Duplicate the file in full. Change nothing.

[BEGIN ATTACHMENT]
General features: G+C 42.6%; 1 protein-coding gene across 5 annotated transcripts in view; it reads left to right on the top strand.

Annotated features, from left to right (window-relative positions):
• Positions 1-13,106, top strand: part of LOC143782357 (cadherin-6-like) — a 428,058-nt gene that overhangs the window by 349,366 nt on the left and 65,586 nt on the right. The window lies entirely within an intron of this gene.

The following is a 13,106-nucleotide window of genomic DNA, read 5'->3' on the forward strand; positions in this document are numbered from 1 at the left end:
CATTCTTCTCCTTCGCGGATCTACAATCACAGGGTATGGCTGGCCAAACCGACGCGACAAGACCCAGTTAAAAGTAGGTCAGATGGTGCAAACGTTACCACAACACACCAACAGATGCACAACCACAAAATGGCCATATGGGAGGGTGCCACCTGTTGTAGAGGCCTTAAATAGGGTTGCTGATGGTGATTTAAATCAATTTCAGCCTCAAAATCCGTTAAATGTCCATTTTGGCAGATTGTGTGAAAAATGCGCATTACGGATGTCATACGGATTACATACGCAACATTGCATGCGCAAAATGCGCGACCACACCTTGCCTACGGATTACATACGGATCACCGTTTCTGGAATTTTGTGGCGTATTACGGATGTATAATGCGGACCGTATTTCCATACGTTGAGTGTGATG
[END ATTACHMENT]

General features: G+C 42.6%; 1 protein-coding gene across 5 annotated transcripts in view; it reads left to right on the top strand.

Annotated features, from left to right (window-relative positions):
• Positions 1-13,106, top strand: part of LOC143782357 (cadherin-6-like) — a 428,058-nt gene that overhangs the window by 349,366 nt on the left and 65,586 nt on the right. The window lies entirely within an intron of this gene.

The following is a 13,106-nucleotide window of genomic DNA, read 5'->3' on the forward strand; positions in this document are numbered from 1 at the left end:
CATTCTTCTCCTTCGCGGATCTACAATCACAGGGTATGGCTGGCCAAACCGACGCGACAAGACCCAGTTAAAAGTAGGTCAGATGGTGCAAACGTTACCACAACACACCAACAGATGCACAACCACAAAATGGCCATATGGGAGGGTGCCACCTGTTGTAGAGGCCTTAAATAGGGTTGCTGATGGTGATTTAAATCAATTTCAGCCTCAAAATCCGTTAAATGTCCATTTTGGCAGATTGTGTGAAAAATGCGCATTACGGATGTCATACGGATTACATACGCAACATTGCATGCGCAAAATGCGCGACCACACCTTGCCTACGGATTACATACGGATCACCGTTTCTGGAATTTTGTGGCGTATTACGGATGTATAATGCGGACCGTATTTCCATACGTTGAGTGTGATG